THE rule of thumb when it comes to saving is of course to make sacrifices and put the dough away for things that you really want — a dream holiday, a sporty car or even a fancy wedding. Saving also goes a long way in making sure you have cash when it comes to emergencies such as a medical crisis or the need to replace an expensive but essential household item. But come April, Malaysians are bracing themselves for price hikes with the implementation of the goods and services tax (GST).
Based on an article found on the America Saves website, ‘live it!’ brings you some applicable tips on how to do things differently and save, instead of breaking the bank.
- Keep the loose change. Putting aside 50 sen a day over the course of a year will allow you to save close to 40% (RM182.50) of a RM500 emergency fund.
- Avoid impulse buys of expensive items. Take 24 hours to think over the purchase. Acting on this principle may result in fewer regrets and more money for the things you really need.
- Have a budget. For a more effective way to establish a budget, get receipts for all your purchases from the beginning of a new month. Review them at the end of each month so you can have a clear idea of your spending habits.
- Compartmentalise your spending. Put monthly expenditures for food, entertainment and supplies in different envelopes to track spending limits. This will help avoid buying unnecessary goods and remaining monies can be saved.
- Be sure a buy is worthwhile. If you fancy a new item, take note of its cost and factor it into your hourly income. For example, is the RM50 pair of shoes worth the eight long hours at work if you make RM10 an hour? Breaking things down like this helps keep your spending in perspective.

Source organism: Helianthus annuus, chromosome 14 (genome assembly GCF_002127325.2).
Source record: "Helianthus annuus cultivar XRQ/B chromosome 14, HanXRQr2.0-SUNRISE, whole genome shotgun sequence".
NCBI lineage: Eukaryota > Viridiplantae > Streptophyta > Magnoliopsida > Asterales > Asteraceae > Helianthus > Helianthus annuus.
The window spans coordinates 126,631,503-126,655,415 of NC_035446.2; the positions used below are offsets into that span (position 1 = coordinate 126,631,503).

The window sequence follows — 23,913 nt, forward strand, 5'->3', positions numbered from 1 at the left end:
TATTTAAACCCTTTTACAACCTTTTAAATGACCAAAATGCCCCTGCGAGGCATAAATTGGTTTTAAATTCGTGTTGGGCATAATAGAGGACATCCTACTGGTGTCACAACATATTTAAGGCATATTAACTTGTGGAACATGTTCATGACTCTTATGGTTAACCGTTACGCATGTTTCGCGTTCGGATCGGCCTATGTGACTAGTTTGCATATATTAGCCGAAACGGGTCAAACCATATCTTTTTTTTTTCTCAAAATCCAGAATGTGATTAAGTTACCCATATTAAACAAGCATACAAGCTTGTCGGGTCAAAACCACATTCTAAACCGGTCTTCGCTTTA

- Substitute artisan coffee with normal coffee. In doing this, if you saved the RM14 you normally spend at a coffee outlet, you would have enough for a RM500 emergency fund in just 36 days. And let’s be honest — a good hot cup of Kopi-O that typically cost RM2 or less in the Klang Valley will do the trick just fine.
- Stick to the automated teller machines (ATMs) of your bank. Using another financial institution’s ATM once a week could cost you RM1 for local banks or RM4 for international banks — for each withdrawal. That’s a total of RM52 or RM208 annually. The other alternative is to withdraw a larger sum of money so you don’t have to go to the ATM so often.
- Keep your car engine tuned and tires inflated to their proper pressure. It could save you on fuel and hundreds of ringgit for new wheels. Also, avoid fast start-ups and stops. Good and courteous driving habits save on wear and tear of the vehicle as well as fuel costs.
- Buy cheap when you can. If you really can’t help yourself, let the discount racks be your first stop at a shopping outlet. And take advantage of seasonal sales like the ones before Chinese New Year and Hari Raya, year-end sales and the 1Malaysia Mega Sale Carnival.
- Plan gift-giving in advance. In addition to finding thoughtful but less expensive gifts, you will have the opportunity to look around for sales and decide on how you would need to spend and survive for the rest of the month.
- Mind the mobile phone. Since you can’t leave home without it, make a point to understand mobile phone usage and charges. Make sure the plan you subscribe to suits your needs and take note of peak-hour charges and data plans, and understand how you can make the most of them.
This article first appeared in The Edge Financial Daily, on March 3, 2015.